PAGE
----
The Writer’s Toolbox – Getting Possessive, Part V

For Time's Sake

The past four weeks we’ve explored the possessive case in great detail. We’ve learned the general rules: for singular and plural common nouns; for proper nouns; studied the difference among plural, possessive, and plural possessive; learned style-based exceptions to the general rules for certain types of nouns; and examined compound possessives and joint possession.

Now we’re at the end of the road, and It’s time to wrap up loose ends with a few miscellaneous rules, expressions, and notes.

Possessive of nouns plural in form, singular in meaning

Some nouns are plural in form but singular in meaning?like politics, species, and Royal Gardens. When a common or proper noun ends in s in both its singular and its plural form, form the possessive by adding the apostrophe only regardless of which style guide You’re using. You may recognize this as the possessive rule for regular plural nouns.

Example A: I wrote a paper discussing the United States? ventures into government-sponsored healthcare.

Example B: Academy Awards celebrate the Academy of Motion Picture Arts and Sciences? picks for best films of the year.

Sometimes, though, the correct possessive version looks awkward and should be rewritten to avoid the possessive entirely:

Example C (correct, but somewhat awkward): Economics? basic principles must be mastered before one can competently teach them.

Example D (better): The basic principles of economics must be mastered before one can competently teach them.

Expressions with sake

A few weeks ago we looked at words ending in an s sound and followed by a word beginning with s or a similar sound. This is often found in expressions using the word sake (e.g., for appearance? sake). For these expressions, check your style guide; AP style only adds an apostrophe, while Chicago adds an apostrophe if the word ends in the letter s (otherwise, if it ends merely with an s sound, add apostrophe + s).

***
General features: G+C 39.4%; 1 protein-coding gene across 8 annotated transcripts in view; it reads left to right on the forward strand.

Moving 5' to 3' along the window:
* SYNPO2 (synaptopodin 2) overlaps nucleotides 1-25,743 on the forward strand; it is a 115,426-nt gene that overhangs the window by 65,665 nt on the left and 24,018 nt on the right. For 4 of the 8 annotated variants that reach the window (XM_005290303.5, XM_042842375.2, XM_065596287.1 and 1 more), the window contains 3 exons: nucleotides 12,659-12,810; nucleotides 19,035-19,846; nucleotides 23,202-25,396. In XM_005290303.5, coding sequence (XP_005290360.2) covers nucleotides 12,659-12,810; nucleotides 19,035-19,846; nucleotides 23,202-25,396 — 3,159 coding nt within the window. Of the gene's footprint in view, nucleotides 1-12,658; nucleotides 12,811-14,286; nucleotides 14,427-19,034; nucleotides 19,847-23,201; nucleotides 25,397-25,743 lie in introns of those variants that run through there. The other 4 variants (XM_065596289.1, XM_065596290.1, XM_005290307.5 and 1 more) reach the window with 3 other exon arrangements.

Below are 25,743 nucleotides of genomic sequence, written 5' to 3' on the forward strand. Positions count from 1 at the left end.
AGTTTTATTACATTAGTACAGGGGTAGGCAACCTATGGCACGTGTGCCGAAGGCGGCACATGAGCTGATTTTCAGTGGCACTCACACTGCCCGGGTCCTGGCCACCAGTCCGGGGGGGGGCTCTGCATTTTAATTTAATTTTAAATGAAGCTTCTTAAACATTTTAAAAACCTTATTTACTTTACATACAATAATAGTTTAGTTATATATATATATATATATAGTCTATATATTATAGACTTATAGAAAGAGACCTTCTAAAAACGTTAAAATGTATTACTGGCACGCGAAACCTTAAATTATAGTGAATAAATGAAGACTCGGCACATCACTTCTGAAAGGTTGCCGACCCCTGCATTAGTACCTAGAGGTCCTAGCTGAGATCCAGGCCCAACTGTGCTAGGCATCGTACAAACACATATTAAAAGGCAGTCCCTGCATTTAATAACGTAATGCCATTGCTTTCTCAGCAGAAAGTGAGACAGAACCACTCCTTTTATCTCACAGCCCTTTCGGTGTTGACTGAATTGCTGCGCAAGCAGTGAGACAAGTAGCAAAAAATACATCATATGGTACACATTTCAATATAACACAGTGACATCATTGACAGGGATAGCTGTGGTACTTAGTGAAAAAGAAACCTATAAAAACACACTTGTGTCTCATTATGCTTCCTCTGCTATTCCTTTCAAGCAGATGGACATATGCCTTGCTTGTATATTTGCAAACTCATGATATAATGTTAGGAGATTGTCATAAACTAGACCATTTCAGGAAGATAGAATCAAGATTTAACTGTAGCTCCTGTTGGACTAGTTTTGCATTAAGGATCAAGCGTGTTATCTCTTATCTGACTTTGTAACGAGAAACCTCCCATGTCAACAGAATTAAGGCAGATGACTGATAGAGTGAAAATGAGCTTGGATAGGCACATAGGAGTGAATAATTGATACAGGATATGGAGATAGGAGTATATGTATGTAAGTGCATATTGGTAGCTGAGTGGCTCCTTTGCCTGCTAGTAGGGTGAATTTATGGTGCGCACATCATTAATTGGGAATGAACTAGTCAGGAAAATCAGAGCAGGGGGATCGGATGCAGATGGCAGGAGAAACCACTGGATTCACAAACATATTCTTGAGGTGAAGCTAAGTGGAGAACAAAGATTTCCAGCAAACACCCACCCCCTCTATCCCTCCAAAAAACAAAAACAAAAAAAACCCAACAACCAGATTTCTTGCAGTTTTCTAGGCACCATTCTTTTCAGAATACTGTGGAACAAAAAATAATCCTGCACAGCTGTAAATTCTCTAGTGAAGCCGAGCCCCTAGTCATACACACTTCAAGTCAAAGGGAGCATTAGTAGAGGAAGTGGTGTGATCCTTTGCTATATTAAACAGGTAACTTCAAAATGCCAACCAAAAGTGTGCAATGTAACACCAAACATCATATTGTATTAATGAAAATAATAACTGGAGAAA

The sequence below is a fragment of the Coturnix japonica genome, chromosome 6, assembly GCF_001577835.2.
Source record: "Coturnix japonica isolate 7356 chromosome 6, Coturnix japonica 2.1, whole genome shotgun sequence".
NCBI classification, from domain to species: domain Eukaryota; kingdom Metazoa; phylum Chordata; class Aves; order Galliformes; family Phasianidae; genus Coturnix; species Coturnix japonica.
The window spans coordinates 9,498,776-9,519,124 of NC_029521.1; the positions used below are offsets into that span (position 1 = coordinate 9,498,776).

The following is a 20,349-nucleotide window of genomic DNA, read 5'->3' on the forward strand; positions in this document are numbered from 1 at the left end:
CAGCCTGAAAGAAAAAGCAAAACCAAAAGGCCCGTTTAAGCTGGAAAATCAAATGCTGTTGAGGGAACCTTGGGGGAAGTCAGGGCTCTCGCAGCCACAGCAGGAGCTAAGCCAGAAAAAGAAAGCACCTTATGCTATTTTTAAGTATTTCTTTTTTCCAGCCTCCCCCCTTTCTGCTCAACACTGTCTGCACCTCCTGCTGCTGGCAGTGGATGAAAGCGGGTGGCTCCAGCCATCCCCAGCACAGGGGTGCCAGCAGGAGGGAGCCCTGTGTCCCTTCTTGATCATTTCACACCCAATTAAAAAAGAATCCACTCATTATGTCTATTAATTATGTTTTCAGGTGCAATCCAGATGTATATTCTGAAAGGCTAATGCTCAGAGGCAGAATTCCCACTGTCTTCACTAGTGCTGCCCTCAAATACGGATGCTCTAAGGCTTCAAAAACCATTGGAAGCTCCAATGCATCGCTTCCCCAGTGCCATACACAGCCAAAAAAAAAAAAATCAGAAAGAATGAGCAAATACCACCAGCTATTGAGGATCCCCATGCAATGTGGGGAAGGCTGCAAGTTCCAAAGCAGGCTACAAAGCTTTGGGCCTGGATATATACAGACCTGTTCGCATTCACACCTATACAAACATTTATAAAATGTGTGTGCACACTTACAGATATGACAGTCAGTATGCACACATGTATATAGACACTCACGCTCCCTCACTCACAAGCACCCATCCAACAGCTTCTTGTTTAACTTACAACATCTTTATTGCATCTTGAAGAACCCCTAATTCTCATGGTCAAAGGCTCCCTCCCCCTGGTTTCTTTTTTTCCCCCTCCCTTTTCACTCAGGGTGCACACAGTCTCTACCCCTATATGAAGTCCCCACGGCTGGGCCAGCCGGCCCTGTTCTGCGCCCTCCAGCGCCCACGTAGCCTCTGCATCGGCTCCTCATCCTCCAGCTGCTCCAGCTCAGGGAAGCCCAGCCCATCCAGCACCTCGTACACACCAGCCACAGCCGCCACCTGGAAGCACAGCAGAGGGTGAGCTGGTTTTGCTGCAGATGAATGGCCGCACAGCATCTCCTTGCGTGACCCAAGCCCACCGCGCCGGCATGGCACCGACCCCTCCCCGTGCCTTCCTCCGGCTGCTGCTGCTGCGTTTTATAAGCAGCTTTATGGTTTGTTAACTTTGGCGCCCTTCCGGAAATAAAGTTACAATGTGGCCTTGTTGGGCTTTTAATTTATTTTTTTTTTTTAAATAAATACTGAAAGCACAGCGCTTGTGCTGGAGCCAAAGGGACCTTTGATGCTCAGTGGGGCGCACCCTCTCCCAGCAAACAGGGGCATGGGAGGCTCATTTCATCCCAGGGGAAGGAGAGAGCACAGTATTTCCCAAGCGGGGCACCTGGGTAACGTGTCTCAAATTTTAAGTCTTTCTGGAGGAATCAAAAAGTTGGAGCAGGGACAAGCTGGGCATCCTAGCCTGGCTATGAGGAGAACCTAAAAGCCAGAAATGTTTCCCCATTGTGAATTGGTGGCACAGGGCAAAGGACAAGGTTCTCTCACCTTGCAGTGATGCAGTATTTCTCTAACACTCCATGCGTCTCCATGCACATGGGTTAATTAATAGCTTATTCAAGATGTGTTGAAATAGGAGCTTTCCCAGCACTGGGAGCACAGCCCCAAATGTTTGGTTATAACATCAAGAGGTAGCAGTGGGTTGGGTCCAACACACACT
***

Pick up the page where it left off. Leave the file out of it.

Example E (AP style): For goodness? sake, stop complaining!

Example F (Chicago style): For goodness? sake, stop complaining!

Example G (Chicago style): For appearance’s sake, she presented her project in a new folder.

Example H (AP style): For appearance? sake, she presented her project in a new folder.

Expressions with time

Time-based expressions like ?in three weeks? time? seem like they should take the possessive case, but they’re not technically possessives at all. Rather, they’re rooted in an old form called the genitive case. Although the genitive case, in English at least, is no longer in use, the expressions remain?and remain confusing. Remember this rule: even though the possessive case isn’t being used, treat these expressions as though they’re in possessive case rather than genitive.

Example I: Sarah has three years? experience in project management. Here, the word of is implied (?years of experience?); this points to the archaic genitive case, so years is treated as a possessive noun and forms its possessive like other regular plurals (adding an apostrophe).

Example J: John’s accident resulted in an hour’s delay. Here, the word of is implied, so we have an expression using the old genitive case; hour is treated as a possessive noun and forms its possessive like other common nouns (adding apostrophe + s).

Formatting notes

we’re just about finished, but one last note: watch your apostrophes? direction. Word processing software has the bad habit of changing your well-meaning apostrophe to a wrong-facing single quotation mark. Apostrophes are always shaped like the number 9. If you’ve got a 6 instead, be sure to switch it back.

This concludes the series on possessive case?for now (there are a few more rules to cover, but we’ll save those for another time). If You’re still uncomfortable, read through the other articles in this series and make yourself familiar with the rules and exceptions. Then try making up your own example sentences. Practice may not make perfect, but it makes confidence?and That’s one of the best qualities a writer can possess.

Christina M. Frey is a book editor and a lover of great writing. Chat with her on Twitter about all things literary @turntopage2 or on her website

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